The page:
Loading the player...

What is a 'Treasury Bill - T-Bill'

A Treasury bill (T-Bill) is a short-term debt obligation backed by the U.S. government with a maturity of less than one year, sold in denominations of $1,000 up to a maximum purchase of $5 million. T-bills have various maturities and are issued at a discount from par. When an investor purchases a T-Bill, the U.S. government writes an IOU; investors do not receive regular payments as with a coupon bond, but a T-Bill pays an interest rate.

BREAKING DOWN 'Treasury Bill - T-Bill'

T-Bills are attractive to investors because they offer a very low-risk way to earn a guaranteed return on invested money. They benefit the U.S. government because the government uses the money raised from selling T-bills to fund various public projects, such as the construction of schools and highways. T-bills can have maturities of just a few days up to the maximum of 52-weeks, but common maturities are one month, three months or six months. The longer the maturity date, the higher the interest rate that the T-Bill will pay to the investor.

Purchase Process

T-bills can be purchased at auctions held by the government, or investors can purchase T-bills on the secondary market that have been previously issued. T-Bills purchased at auctions are priced through a competitive bidding process, at a discount from the par value. When investors redeem their T-Bills at maturity, they are paid the par value. The difference between the purchase price and par value is interest. For example, an investor purchases a par value $1,000 T-Bill for $950. When this T-Bill matures, the investor is paid $1,000, thereby making $50 on the investment.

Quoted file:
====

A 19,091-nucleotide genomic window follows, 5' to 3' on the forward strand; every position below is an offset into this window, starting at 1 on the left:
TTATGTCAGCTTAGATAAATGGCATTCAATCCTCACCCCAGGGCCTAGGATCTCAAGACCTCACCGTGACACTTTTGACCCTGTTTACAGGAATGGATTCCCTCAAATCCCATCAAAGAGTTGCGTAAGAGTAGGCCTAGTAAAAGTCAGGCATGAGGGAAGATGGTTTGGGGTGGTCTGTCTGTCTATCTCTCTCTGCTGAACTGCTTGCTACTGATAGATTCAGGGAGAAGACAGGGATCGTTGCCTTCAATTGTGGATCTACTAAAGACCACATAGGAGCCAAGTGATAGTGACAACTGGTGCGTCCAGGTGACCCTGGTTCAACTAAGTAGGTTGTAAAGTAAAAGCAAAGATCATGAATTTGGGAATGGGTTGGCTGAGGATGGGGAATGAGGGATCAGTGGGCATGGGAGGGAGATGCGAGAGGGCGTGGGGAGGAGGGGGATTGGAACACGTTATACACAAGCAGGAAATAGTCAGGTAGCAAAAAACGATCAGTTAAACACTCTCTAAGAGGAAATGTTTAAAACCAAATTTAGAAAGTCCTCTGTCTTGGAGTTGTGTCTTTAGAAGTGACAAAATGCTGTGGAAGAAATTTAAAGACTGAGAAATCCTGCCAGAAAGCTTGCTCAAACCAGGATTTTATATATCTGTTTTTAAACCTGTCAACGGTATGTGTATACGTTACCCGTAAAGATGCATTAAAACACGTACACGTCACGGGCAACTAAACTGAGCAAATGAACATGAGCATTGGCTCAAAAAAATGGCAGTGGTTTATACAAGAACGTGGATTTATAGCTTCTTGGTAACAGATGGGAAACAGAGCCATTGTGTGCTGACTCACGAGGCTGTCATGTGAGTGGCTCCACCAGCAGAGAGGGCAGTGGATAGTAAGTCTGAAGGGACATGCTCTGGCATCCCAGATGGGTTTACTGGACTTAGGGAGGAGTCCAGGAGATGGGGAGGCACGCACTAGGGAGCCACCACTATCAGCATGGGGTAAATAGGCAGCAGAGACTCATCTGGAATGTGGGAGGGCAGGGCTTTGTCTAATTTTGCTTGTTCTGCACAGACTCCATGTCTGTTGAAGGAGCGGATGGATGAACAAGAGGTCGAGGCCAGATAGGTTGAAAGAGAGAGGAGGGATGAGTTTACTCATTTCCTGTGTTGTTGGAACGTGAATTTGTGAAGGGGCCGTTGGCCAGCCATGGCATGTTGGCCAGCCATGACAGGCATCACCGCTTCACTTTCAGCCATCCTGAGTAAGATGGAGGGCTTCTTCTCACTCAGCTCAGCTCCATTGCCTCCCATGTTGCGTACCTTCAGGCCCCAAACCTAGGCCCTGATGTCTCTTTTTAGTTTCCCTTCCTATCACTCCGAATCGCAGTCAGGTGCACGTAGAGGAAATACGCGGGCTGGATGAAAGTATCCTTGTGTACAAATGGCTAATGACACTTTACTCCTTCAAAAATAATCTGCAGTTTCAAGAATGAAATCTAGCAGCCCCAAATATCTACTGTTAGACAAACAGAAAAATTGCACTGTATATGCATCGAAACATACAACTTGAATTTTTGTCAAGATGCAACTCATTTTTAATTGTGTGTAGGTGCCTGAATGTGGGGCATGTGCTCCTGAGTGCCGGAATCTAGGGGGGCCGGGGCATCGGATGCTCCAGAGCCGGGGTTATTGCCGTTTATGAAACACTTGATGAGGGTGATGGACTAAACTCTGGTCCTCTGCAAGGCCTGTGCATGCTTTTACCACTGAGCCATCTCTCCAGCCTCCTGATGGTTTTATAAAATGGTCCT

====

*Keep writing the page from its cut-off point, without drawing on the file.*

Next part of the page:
Benefits to Investors

There are a number of advantages that T-bills offer to investors. They are considered low-risk investments because they are backed by the credit of the U.S. government. With a minimum investment requirement of just $1,000, and a maximum investment of $5 million, they are accessible by a wide range of investors. In general, interest income from Treasury bonds is exempt from state and local income taxes. They are, however, subject to federal income taxes, and some components of the return may be taxable at sale/maturity. The main downfall of T-bills is that they offer lower returns than many other investments, but these lower returns are due to their low risk. Investments that offer higher returns generally come with more risk.

For more on this topic, check out the Money Market: Treasury Bills Tutorial.

RELATED TERMS
  1. Coupon Pass

    The purchase of treasury notes or bonds from dealers, by the ...
  2. Variable Coupon Renewable Note ...

    A renewable fixed income security with variable coupon rates ...
  3. Broad Liquidity

    A category of the money supply which includes: all funds in M3, ...
  4. Federally Guaranteed Obligations

    A federally guaranteed obligation is debt that is backed by the ...
  5. Market Neutral Fund

    An aggressive type of mutual fund that aims to deliver superior ...
  6. Pull To Par

    The movement of a bond's price toward its face value as it approaches ...
Related Articles
  1. Investing

    The Basics Of The T-Bill

    The U.S. government has two primary methods of raising capital. One is by taxing individuals, businesses, trusts and estates; and the other is by issuing fixed-income securities that are backed ...